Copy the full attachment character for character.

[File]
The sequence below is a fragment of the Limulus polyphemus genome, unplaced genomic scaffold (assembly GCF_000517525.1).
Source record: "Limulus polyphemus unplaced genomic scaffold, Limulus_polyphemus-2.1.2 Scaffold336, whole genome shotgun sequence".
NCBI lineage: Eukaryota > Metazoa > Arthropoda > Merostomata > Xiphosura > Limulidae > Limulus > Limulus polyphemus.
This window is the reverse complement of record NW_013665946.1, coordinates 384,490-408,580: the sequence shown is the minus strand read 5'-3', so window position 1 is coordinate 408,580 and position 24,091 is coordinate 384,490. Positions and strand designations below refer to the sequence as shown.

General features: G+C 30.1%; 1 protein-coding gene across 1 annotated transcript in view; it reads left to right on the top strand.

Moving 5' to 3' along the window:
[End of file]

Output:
The sequence below is a fragment of the Limulus polyphemus genome, unplaced genomic scaffold (assembly GCF_000517525.1).
Source record: "Limulus polyphemus unplaced genomic scaffold, Limulus_polyphemus-2.1.2 Scaffold336, whole genome shotgun sequence".
NCBI lineage: Eukaryota > Metazoa > Arthropoda > Merostomata > Xiphosura > Limulidae > Limulus > Limulus polyphemus.
This window is the reverse complement of record NW_013665946.1, coordinates 384,490-408,580: the sequence shown is the minus strand read 5'-3', so window position 1 is coordinate 408,580 and position 24,091 is coordinate 384,490. Positions and strand designations below refer to the sequence as shown.

General features: G+C 30.1%; 1 protein-coding gene across 1 annotated transcript in view; it reads left to right on the top strand.

Moving 5' to 3' along the window: